Just Stop Oil protests have cost Met Police nearly £20 million

The Met Police has urged Just Stop Oil to engage with the force. Credit: PA

The Metropolitan Police have revealed that policing the eco-activist group has cost nearly £20 million.

Since the protest group’s first campaign in October 2022, Just Stop Oil has “refused to engage” with police when planning its protests, the force said.

The Met has called on the activists to "reach out and speak to us" so officers can work with them regarding future demonstrations.

Just Stop Oil is known for its disruptive tactics - particularly stopping traffic by sitting down in the middle of roads or by staging slow marches.

Scotland Yard said time spent on the group equated to about 300 officers per day being taken out of frontline policing across London.

Some £19.9 million has been spent on the group to date, with £3.5 million spent since October this year, the Met said.

Police speak to campaigners from Just Stop Oil during a protest on The Mall, near Buckingham Palace. Credit: Jonathan Brady/PA

Commander Kyle Gordon, who was the senior officer responsible for planning the Met’s policing response to the latest round of Just Stop Oil’s protests, called on the group to engage with the force.

“When it comes to Just Stop Oil, we know when they talk about slow marches it is in everything other than name an attempt to block the road and cause maximum disruption to people right across London," he said.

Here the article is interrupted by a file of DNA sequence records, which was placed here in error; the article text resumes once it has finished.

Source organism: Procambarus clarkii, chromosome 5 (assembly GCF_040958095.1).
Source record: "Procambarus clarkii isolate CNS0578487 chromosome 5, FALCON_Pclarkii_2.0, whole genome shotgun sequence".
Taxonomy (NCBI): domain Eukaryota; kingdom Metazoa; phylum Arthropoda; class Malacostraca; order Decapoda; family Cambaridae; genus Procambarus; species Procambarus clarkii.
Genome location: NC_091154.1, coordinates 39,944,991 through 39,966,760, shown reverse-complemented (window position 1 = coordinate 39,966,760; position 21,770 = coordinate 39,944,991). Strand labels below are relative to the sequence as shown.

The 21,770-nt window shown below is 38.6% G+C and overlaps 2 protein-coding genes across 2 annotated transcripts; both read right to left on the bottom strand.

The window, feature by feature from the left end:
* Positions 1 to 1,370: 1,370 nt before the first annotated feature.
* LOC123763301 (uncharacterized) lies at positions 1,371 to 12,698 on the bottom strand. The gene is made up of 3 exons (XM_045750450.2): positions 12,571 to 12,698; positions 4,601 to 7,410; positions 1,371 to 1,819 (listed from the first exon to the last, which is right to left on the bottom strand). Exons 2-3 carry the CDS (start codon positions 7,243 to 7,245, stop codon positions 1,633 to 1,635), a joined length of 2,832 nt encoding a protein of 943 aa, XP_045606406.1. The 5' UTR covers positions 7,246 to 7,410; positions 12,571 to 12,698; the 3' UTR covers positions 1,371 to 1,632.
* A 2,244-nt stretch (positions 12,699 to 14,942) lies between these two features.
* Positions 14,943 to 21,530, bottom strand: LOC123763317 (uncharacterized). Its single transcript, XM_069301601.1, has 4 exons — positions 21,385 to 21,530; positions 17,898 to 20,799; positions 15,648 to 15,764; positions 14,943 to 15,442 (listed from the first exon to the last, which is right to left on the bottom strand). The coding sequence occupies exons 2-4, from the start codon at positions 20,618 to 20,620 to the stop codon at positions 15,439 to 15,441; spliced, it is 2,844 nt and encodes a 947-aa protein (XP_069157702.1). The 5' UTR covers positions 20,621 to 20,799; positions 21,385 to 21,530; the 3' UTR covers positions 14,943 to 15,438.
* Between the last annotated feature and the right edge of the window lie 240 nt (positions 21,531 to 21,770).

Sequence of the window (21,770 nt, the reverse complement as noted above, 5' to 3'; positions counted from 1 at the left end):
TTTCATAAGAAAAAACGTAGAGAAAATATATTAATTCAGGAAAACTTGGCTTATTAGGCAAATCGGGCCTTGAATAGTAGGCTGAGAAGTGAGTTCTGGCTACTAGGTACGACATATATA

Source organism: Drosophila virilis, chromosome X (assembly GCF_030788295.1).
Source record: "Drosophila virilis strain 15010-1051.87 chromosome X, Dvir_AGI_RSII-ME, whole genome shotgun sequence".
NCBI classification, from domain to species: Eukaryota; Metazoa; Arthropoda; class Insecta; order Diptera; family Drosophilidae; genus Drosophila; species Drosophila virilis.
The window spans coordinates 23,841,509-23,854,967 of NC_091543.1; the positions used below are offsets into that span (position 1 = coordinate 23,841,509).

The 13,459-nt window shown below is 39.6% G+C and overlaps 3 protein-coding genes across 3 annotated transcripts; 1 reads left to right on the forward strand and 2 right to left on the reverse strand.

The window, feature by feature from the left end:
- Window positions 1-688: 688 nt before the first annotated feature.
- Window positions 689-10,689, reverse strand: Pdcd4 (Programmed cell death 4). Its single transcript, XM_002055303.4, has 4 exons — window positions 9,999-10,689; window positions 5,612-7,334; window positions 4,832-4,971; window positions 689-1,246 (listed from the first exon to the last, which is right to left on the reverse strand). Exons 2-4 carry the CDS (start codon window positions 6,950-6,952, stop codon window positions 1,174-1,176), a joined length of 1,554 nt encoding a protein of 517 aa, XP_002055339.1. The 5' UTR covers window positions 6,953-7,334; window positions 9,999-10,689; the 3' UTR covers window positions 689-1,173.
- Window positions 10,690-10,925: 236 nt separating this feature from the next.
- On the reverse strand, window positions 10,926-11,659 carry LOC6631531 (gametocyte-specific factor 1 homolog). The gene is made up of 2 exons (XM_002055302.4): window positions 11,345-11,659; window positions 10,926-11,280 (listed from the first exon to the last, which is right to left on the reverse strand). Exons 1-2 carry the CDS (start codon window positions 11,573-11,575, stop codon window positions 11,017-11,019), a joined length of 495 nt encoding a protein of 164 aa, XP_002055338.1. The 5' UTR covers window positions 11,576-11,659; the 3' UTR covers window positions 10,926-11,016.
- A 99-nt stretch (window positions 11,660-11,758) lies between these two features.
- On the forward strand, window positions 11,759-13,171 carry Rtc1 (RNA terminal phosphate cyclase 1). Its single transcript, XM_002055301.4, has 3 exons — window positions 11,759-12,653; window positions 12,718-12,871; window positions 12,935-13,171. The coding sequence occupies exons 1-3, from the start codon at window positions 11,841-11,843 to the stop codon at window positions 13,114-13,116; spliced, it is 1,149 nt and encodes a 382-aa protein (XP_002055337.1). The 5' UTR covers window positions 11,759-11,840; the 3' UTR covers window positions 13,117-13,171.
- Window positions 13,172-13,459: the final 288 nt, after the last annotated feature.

“Our desire is that Just Stop Oil come forward and speak with us, so we can actually work with them.

“Twenty million pounds from the public purse is a lot of money. I would much, much prefer to be using that within communities.

“These officers should be responding to local communities and dealing with local issues instead of being taken away to police Just Stop Oil protests.

“We absolutely understand and support the fundamental right to protest within a democratic society, but what we’ve got to do is balance that right with the rights of everybody else who is using this city.”

Officers from the Metropolitan Police surround Just Stop Oil protesters Credit: PA

The senior officer said new policing powers granted under Section 7 of the Public Order Act 2023 had allowed the Met to be more proactive in dealing with activists who block roads in the capital.

Police can arrest those who commit an act “which interferes with the use or operation of any key national infrastructure in England and Wales”.

The act is controversial, with opponents describing the legislation as a draconian attack on civil liberties and the right to protest.

Since the powers were first used in October, 657 Just Stop Oil activists have been arrested, the highest number of arrests ever made in response to mass unlawful disruption, Scotland Yard said.

Of those arrested over the last five weeks, 338 have been charged, with a further 308 released on bail, the Met said. Some individuals were arrested multiple times and face multiple charges.

Just Stop Oil activists in Parliament Square demanding the government immediately halt all new oil, gas and coal projects in the UK. Credit: PA

On one occasion, the force used the new powers to make 79 arrests within 20 minutes to clear a protest at Whitehall in central London.

The Met said 10,500 officers’ shifts have been used this autumn, costing at least £3.5 million.

“The new Public Order Act allows us to actually deal with people who are impacting on key national infrastructure,” Mr Gordon said.

“It does allow us to deal much more proactively with people who come on to the roads and cause a blockage.”

Asked if he had any concerns about what tactics the group may employ in future campaigns, the commander said: “I’m not anxious about what Just Stop Oil might do.

“What I do hope they will do is, having seen our resolve to minimise the disruption, reach out and speak to us.”

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